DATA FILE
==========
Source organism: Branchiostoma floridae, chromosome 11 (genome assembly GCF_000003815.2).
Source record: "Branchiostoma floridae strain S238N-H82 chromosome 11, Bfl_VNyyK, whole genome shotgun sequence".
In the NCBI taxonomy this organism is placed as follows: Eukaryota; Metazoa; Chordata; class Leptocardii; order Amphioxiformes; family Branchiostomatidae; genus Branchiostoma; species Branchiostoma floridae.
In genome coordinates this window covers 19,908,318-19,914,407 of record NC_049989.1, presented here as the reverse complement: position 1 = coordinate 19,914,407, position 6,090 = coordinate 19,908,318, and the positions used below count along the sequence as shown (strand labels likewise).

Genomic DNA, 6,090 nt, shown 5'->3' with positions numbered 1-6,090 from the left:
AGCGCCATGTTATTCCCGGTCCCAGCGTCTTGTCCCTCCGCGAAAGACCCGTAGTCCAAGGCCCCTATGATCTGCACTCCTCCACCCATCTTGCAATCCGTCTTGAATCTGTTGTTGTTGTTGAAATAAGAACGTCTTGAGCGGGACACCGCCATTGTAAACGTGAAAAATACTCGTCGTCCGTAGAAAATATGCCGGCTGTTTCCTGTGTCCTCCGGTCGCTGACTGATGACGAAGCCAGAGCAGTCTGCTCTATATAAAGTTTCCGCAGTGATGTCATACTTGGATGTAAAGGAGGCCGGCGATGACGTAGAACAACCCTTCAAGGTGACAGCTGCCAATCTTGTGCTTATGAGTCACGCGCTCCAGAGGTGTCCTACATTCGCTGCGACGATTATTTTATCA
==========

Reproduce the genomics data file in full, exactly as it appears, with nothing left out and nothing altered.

Source organism: Branchiostoma floridae, chromosome 11 (genome assembly GCF_000003815.2).
Source record: "Branchiostoma floridae strain S238N-H82 chromosome 11, Bfl_VNyyK, whole genome shotgun sequence".
In the NCBI taxonomy this organism is placed as follows: Eukaryota; Metazoa; Chordata; class Leptocardii; order Amphioxiformes; family Branchiostomatidae; genus Branchiostoma; species Branchiostoma floridae.
In genome coordinates this window covers 19,908,318-19,914,407 of record NC_049989.1, presented here as the reverse complement: position 1 = coordinate 19,914,407, position 6,090 = coordinate 19,908,318, and the positions used below count along the sequence as shown (strand labels likewise).

Genomic DNA, 6,090 nt, shown 5'->3' with positions numbered 1-6,090 from the left:
AGCGCCATGTTATTCCCGGTCCCAGCGTCTTGTCCCTCCGCGAAAGACCCGTAGTCCAAGGCCCCTATGATCTGCACTCCTCCACCCATCTTGCAATCCGTCTTGAATCTGTTGTTGTTGTTGAAATAAGAACGTCTTGAGCGGGACACCGCCATTGTAAACGTGAAAAATACTCGTCGTCCGTAGAAAATATGCCGGCTGTTTCCTGTGTCCTCCGGTCGCTGACTGATGACGAAGCCAGAGCAGTCTGCTCTATATAAAGTTTCCGCAGTGATGTCATACTTGGATGTAAAGGAGGCCGGCGATGACGTAGAACAACCCTTCAAGGTGACAGCTGCCAATCTTGTGCTTATGAGTCACGCGCTCCAGAGGTGTCCTACATTCGCTGCGACGATTATTTTATCA